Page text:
Various inotropic effects of angiotensin II in post-ischaemic rat hearts depending on ischaemic time with possible involvement of protein kinase C
The present study investigated if the inotropic effect of angiotensin II (AngII) is altered during post-ischaemic reperfusion in hearts subjected to mild and severe ischaemia. The possible involvement of protein kinase C (PKC) in the change in the inotropic effect was also investigated. Methods:
Isolated Langendorff-perfused rat hearts were perfused under constant flow with oxygenated Krebs–Henseleit buffer and paced at 360 beats min−1. A saline-filled balloon catheter inserted into the left ventricle was used for measurement of contractile force. In the first series of experiments, hearts were subjected to continuous perfusion, 15- or 25-min global ischaemia followed by 45-min reperfusion. At the end of reperfusion, 0.1 mol L−1 AngII was infused for 5 min. In a second series of experiments, AngII was infused in hearts subjected to 25-min ischaemia followed by 45-min reperfusion in the absence or presence of the PKC inhibitor chelerythrine chloride (5 mol L−1). Results:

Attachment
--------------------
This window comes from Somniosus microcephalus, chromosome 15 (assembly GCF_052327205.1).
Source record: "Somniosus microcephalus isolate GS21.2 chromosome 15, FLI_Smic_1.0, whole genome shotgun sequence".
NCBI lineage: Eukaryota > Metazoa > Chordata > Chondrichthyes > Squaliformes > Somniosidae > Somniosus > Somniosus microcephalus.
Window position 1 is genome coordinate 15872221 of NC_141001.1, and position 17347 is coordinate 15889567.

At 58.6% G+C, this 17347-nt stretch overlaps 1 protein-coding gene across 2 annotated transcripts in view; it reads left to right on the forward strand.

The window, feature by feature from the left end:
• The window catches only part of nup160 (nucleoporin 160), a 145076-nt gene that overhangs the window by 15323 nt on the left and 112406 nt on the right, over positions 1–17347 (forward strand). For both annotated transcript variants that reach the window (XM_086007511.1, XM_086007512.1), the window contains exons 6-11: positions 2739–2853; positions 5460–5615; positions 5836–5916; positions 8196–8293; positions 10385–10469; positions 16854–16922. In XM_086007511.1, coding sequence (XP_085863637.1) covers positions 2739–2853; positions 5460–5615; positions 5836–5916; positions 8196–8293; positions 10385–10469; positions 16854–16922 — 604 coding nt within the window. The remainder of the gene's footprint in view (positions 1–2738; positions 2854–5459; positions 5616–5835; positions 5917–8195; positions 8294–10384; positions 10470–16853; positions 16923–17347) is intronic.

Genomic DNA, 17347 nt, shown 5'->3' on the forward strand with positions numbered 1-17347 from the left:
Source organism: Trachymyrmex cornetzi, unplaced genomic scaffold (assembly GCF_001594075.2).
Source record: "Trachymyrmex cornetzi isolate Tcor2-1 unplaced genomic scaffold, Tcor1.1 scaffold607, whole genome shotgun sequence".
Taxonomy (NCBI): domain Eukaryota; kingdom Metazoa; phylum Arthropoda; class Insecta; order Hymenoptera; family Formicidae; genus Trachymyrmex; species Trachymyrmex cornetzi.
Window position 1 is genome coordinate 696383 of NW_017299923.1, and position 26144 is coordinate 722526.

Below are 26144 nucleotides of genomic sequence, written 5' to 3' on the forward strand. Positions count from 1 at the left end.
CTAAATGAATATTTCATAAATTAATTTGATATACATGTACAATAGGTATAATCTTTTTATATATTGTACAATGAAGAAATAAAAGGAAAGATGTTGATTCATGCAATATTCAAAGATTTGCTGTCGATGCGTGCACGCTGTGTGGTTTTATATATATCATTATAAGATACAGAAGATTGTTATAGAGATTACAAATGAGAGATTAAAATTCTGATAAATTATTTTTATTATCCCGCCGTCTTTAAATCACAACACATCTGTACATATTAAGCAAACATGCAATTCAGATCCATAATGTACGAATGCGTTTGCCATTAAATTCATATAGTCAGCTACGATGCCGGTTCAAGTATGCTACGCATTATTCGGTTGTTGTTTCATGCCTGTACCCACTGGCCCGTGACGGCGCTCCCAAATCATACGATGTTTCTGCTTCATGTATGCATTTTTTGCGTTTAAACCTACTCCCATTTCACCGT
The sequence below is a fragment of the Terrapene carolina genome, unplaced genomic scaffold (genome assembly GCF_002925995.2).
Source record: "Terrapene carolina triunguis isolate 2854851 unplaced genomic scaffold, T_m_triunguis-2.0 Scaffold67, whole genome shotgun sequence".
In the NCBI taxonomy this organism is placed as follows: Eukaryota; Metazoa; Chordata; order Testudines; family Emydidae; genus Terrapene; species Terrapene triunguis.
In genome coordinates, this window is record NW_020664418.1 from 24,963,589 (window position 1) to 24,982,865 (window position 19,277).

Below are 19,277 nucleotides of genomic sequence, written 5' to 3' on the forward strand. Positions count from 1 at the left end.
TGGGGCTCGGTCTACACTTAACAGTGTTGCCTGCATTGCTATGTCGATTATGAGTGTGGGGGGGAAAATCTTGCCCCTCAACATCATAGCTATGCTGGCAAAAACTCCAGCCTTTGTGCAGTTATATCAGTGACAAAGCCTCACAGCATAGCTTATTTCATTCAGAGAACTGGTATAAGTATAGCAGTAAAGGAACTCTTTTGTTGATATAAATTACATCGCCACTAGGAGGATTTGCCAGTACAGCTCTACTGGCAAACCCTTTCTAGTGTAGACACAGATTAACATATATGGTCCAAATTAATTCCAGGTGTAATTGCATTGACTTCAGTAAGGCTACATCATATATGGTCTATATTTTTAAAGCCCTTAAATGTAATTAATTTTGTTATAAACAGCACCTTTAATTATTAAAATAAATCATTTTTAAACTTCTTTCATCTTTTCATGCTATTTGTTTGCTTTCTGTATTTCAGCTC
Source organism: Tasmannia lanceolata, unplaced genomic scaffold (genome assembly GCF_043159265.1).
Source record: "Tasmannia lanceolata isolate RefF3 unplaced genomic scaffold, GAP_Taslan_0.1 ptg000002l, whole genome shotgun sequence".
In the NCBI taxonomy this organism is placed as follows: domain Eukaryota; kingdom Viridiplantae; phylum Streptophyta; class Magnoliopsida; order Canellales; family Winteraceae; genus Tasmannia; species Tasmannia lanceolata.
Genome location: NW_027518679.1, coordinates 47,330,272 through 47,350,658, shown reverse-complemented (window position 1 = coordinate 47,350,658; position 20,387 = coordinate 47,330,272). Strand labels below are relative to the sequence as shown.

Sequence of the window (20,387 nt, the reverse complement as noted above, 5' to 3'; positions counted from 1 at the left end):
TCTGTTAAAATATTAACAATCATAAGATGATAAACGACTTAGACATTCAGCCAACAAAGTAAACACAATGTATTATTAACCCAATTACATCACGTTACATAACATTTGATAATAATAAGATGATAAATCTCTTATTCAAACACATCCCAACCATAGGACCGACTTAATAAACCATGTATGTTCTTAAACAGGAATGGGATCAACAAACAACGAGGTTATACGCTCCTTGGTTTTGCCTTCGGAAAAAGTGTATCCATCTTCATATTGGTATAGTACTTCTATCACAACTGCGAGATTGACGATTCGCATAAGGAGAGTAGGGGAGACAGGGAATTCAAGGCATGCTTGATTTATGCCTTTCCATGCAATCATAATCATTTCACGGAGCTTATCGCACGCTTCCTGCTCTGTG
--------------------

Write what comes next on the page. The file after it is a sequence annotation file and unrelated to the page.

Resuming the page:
The current study demonstrates that AngII exerts a positive inotropic effect in normoxic hearts with an increase of left ventricular developed pressure (LVDP) by 11% (P < 0.05 vs. prior to AngII infusion). In post-ischaemic hearts subjected to 15-min ischaemia no effect of AngII was observed. In hearts subjected to 25 min of ischaemia, however, AngII evoked a negative inotropic response with a decrease of LVDP by 18% (P < 0.05 vs. prior to AngII infusion). The negative inotropic effect of AngII was inhibited by the PKC inhibitor chelerythrine chloride. Conclusions:
AngII exerts negative inotropic effect in severely injured post-ischaemic heart, possibly through the PKC pathway.